INDUSTRIAL RELATIONS ACTS, 1946 TO 1990
SECTION 26(1), INDUSTRIAL RELATIONS ACT, 1990
WILLIAM CONNOLLY & SONS LIMITED
(REPRESENTED BY THE IRISH BUSINESS AND EMPLOYERS' CONFEDERATION)
- AND -
SERVICES INDUSTRIAL PROFESSIONAL TECHNICAL UNION
1. Dispute concerning improvement of the Company's sick pay scheme.
2. The Company manufactures high quality animal feedstuffs mostly for the Irish market. It employs 104 workers. In March 1995 the Union submitted a claim for improvement in the terms of the sick pay scheme. The present scheme provides for a weekly payment of £6 for 18 weeks, subject to the provision of a medical certificate. There is an employee contribution of 10 pence per week and the employer contributes 20p per week. The Union claims that the scheme should provide a weekly payment of £50 per week. Employee contribution should be £1 per week with a comparable increase in the employer's contribution rate. The Company rejected the claim.
The dispute was referred to the Labour Relations Commission and a conciliation conference was held on the 1st February 1996. No agreement was possible and the dispute was referred to the Labour Court on the 4th April 1996. A Court hearing was held in Kilkenny on the 18th June 1996.
3. 1. The present scheme which was established in 1974 is totally inadequate and provides only the minimum cover. It does not compare favourably with sick pay schemes in competitor companies within the industry. The Union has sought on numerous occasions over the past number of years to have the scheme improved.
2. The scheme is the minimum required under the Joint Labour Committee (JLC) for the Provender Milling Industry. It is unfair to expect workers to wait for JLC improvements as the JLC sets only the legal minimum standard.
3. It is reasonable for the Union to seek an improvement in the sick pay scheme under Clause 4 of the P.C.W.
4. The Company is very profitable and can afford to pay the increased cost of improving the scheme.
1. The Company is operating in a very competitive industry. It is competing against some of the largest companies in the state. The Company's products are already considerably more expensive than their competitors. Any cost increases at this stage would further adversely impact upon unit costs and render the Company even less competitive.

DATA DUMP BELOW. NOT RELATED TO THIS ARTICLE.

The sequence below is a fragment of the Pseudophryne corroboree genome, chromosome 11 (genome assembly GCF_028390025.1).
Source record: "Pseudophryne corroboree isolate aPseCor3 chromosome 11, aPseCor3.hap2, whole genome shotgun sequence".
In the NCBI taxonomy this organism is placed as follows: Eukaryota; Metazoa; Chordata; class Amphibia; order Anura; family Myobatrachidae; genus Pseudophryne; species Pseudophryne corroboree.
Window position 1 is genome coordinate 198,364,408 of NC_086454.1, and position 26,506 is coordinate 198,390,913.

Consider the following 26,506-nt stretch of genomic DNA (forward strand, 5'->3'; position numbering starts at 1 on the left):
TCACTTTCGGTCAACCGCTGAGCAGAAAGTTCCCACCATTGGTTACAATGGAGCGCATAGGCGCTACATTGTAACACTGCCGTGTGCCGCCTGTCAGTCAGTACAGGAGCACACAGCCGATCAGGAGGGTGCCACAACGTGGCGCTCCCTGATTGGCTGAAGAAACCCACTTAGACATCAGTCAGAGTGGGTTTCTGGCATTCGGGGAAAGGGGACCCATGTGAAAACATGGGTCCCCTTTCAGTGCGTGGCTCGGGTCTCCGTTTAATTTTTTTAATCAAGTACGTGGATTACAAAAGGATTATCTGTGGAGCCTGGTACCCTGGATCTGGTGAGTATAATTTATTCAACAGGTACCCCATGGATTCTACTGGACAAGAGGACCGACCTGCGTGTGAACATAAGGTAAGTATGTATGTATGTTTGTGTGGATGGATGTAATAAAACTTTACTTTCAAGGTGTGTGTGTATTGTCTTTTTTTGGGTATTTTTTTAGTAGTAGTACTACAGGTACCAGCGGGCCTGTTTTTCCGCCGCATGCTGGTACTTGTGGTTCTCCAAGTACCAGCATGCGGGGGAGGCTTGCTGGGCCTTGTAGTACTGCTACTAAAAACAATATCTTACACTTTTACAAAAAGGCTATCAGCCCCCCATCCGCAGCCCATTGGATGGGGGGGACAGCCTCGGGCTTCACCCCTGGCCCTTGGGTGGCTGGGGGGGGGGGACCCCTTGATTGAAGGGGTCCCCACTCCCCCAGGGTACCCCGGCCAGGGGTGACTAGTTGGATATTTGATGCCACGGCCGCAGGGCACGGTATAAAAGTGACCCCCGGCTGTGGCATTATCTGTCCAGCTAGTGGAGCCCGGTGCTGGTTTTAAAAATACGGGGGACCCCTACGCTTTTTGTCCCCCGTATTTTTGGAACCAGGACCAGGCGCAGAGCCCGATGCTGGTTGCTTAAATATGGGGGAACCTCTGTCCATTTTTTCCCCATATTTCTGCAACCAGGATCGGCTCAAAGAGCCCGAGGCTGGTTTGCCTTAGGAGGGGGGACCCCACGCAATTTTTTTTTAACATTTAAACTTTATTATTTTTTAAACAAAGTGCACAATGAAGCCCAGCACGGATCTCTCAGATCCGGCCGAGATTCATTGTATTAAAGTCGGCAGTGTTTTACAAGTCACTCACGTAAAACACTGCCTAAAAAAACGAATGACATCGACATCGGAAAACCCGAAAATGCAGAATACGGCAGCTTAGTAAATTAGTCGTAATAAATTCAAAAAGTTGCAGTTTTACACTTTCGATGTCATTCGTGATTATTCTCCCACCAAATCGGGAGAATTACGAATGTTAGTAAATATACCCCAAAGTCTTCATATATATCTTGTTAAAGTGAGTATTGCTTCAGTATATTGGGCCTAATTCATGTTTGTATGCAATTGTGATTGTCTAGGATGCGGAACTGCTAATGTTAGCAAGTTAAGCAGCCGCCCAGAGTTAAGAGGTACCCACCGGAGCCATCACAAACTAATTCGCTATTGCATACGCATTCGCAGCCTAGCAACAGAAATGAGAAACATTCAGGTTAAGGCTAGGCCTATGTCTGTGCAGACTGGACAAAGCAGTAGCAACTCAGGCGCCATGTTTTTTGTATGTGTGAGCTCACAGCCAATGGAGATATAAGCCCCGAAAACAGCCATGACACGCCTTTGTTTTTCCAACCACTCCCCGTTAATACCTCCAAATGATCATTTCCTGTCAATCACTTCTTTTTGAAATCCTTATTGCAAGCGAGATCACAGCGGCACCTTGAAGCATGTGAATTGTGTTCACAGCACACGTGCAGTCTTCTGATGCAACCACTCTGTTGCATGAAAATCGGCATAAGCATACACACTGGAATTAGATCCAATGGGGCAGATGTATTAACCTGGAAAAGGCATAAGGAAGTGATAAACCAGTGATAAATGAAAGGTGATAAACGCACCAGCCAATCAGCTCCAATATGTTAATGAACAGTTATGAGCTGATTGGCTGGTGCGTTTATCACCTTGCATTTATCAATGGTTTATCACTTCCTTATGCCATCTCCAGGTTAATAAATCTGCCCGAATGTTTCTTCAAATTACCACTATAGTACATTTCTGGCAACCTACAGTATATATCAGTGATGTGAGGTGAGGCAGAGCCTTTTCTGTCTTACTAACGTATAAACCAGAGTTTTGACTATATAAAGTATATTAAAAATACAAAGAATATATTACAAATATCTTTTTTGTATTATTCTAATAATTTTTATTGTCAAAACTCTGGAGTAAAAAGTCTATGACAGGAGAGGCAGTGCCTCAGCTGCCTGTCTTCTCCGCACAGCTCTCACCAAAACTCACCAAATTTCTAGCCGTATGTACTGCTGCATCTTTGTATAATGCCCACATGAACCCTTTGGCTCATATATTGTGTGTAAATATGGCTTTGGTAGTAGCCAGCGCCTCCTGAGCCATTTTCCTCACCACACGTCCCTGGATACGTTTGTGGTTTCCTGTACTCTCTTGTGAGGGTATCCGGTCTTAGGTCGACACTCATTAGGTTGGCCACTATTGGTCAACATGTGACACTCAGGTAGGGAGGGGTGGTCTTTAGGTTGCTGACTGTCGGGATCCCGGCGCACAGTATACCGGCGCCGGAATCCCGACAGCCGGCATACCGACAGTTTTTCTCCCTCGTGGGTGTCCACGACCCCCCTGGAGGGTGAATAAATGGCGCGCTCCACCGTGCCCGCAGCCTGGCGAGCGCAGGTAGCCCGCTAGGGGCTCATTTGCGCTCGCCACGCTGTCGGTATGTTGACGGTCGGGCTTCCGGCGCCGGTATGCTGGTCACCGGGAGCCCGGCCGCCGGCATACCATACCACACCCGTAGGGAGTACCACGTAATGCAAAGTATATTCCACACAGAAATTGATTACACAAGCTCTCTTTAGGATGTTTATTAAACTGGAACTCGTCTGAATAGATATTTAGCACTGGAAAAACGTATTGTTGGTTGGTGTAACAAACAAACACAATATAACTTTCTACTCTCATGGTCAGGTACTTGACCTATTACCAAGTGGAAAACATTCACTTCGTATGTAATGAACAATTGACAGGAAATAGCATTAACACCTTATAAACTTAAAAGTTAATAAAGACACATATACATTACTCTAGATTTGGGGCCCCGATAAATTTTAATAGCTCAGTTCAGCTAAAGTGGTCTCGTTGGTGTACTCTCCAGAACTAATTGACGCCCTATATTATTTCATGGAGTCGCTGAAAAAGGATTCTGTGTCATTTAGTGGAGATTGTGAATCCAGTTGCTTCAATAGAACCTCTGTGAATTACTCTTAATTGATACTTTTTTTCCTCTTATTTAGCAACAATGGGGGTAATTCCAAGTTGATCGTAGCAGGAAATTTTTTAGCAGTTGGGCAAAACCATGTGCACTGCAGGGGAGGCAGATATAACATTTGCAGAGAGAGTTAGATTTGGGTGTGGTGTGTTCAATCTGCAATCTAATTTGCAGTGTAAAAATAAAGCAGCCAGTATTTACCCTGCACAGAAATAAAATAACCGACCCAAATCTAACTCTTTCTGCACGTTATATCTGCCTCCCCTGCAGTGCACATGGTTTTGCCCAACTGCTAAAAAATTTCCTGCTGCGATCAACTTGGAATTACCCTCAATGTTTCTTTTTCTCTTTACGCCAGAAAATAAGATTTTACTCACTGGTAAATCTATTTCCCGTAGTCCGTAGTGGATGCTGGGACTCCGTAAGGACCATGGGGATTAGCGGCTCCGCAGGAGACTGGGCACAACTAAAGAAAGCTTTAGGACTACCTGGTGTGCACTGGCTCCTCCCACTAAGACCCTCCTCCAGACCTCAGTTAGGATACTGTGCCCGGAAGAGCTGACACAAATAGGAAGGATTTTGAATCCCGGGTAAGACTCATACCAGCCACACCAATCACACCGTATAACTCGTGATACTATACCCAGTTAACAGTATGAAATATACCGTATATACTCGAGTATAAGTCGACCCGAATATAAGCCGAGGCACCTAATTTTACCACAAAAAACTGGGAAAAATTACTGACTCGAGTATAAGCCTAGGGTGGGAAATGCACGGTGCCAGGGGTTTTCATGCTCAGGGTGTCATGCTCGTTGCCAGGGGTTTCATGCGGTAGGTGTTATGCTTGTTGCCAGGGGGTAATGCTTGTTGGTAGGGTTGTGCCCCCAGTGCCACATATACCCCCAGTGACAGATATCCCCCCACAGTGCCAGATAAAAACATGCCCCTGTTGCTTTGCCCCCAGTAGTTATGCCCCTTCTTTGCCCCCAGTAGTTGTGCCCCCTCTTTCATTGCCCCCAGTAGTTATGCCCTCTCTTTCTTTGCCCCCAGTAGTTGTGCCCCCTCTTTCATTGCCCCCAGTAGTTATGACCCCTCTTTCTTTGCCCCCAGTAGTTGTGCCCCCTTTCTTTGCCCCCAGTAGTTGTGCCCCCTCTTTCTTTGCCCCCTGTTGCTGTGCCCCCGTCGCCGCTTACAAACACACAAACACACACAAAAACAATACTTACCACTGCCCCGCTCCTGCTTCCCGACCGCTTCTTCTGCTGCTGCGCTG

2. The Company's Sick Pay Scheme is precisely that provided for by the Provender Milling JLC. This scheme is industry wide. The Company has indicated that the appropriate place for the Union to pursue a claim for enhancement of the Sick Pay Scheme is at the level of the JLC. This would at least ensure that the Company would not be placed at a further competitive disadvantage.
3. The PCW provides that "unions are not precluded" from making claims for the introduction of Sick Pay Schemes "where none exists" or from making claims for "the improvement of such schemes where there are substantially out of line with appropriate standards in comparable employments". The Company's Sick Pay Scheme is not out of line with comparable employments.
Having considered the written and oral submissions made by the parties the Court does not find that the Company's Sick Pay Scheme is substantially out of line with appropriate standards in comparable employments, as required under the P.C.W. The Court therefore rejects the claim.
However, the Court notes the Company's acceptance that the scheme requires to be reviewed and would therefore recommend that the parties get together to agree how best to progress this issue.
Signed on behalf of the Labour Court
4th July, 1996______________________
Enquiries concerning this Recommendation should be addressed to Tom O'Dea, Court Secretary.